The 12 Days of Christmas Music in 2014, Day 12: Silent Night

Word of the day: “silent” from “Silent Night” 

performed by the Piano Guys


One hundred years ago one million soldiers were killed in World War I in the year 1914 alone. When the war began soldiers left jolly, seeing it as a happy excursion that would last a few months at most. The world had never seen machine guns in a conflict of that scale and the guns’ destructive firepower contributed to a new kind of warfare, trench warfare. Both sides literally dug into the ground while the space between them filled with mines, shells, barbed wire and became appropriately known as no-man’s land. Soldiers rarely survived there; they would be too visible and too vulnerable.

On Christmas Eve 100 years ago in 1914 the British saw lights dotting the German lines and thought that the Germans were preparing to attack.

Private Albert Moren of the 2nd Queens Regiment wrote:*

It was a beautiful moonlit night, frost on the ground, white almost everywhere; and about 7 or 8 in the evening there was a lot of commotion in the German trenches and there were these lights -I don’t know what they were. And then they sang “Silent Night” — “Stille Nacht.” I shall never forget it, it was one of the highlights of my life. I thought, what a beautiful tune.


Rifleman Graham Williams of the Fifth London Rifle Brigade recalled:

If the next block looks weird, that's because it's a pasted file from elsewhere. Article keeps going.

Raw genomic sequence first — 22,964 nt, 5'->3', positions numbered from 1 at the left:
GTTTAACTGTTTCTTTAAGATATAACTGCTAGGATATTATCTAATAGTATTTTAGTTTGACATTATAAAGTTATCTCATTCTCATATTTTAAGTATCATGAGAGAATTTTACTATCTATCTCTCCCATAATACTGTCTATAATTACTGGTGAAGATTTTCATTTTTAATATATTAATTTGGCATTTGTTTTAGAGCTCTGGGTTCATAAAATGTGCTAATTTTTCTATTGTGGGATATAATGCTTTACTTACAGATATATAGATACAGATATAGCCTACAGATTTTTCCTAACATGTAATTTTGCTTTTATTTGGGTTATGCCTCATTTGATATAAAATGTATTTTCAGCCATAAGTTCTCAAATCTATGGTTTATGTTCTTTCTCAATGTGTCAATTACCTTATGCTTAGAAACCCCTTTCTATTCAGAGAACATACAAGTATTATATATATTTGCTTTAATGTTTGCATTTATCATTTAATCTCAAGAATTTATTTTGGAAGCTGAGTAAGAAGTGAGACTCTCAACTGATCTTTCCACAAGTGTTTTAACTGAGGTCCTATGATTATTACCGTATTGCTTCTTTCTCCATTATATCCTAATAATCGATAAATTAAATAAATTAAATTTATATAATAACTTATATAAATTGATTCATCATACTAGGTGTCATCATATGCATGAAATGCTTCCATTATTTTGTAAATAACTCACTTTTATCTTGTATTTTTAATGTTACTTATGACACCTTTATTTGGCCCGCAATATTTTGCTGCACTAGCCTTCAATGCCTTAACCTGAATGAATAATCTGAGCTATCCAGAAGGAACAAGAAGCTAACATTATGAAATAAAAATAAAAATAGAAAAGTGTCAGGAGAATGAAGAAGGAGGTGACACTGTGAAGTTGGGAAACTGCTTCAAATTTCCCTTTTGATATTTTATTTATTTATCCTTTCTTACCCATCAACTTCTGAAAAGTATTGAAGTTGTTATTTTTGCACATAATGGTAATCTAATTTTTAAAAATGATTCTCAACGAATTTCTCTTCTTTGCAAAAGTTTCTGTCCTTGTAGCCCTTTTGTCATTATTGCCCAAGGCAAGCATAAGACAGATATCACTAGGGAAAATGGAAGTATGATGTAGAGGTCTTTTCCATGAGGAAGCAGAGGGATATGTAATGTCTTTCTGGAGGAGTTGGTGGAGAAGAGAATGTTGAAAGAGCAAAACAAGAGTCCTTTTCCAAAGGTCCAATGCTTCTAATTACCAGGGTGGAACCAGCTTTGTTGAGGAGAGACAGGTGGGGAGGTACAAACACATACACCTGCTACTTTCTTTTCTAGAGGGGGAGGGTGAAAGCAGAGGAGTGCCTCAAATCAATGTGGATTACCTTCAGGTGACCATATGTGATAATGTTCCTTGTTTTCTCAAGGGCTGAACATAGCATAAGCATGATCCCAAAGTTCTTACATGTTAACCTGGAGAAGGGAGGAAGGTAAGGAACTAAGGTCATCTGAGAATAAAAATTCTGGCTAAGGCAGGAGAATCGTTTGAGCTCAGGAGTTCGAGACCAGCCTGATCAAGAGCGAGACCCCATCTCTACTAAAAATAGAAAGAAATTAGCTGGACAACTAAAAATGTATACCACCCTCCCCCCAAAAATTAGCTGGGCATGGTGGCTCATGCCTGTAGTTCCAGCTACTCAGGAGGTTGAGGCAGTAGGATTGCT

Then suddenly lights began to appear along the German parapet, which were evidently make-shift Christmas trees, adorned with lighted candles, which burnt steadily in the still, frosty air! … First the Germans would sing one of their carols and then we would sing one of ours, until when we started up “O Come, All Ye Faithful” the Germans immediately joined in singing the same hymn to the Latin words Adeste Fideles. And I thought, well, this is really a most extraordinary thing – two nations both singing the same carol in the middle of a war.


The Germans warily attempted to broker a truce. Captain Josef Sewald of Germany’s 17th Bavarian Regiment said:

I shouted to our enemies that we didn’t wish to shoot and that we make a Christmas truce. I said I would come from my side and we could speak with each other. First there was silence, then I shouted once more, invited them, and the British shouted “No shooting!” Then a man came out of the trenches and I on my side did the same and so we came together and we shook hands—a bit cautiously!


Once the truce was established, one of the first actions they took was to bury their dead and in some areas along the front the Germans and British held joint funeral services. Men exchanged souvenirs and enjoyed a pick-up game of soccer.

Not everyone approved of the truce, and among those was Adolf Hitler. Thus the length of the truce varied across the front, and by the end of December the truce had ended just about everywhere. Still, approximately 100,000 soldiers participated in this unplanned, voluntary peace where, for at least one night, the guns were silent on the western front.

I’m glad to remember them in Flanders fields today. Fourteen years ago I visited some of those battlefields for the first time. Then and now I found the image of sheep safely grazing on the still-pockmarked land now covered over with grass a poetic, sad, and slightly chilling juxtaposition and reminder of this most devastating war. Even as I visited in the summer, the sheep reminded me of the shepherds watching over their flocks in the nativity story, of the Lamb of God, and of the only reliable peace I know.

Merry Christmas. Thank you for sharing this countdown and music with me. All my best wishes for a wonderful Christmas and very happy New Year.



* I got these quotations from this New York Times story.


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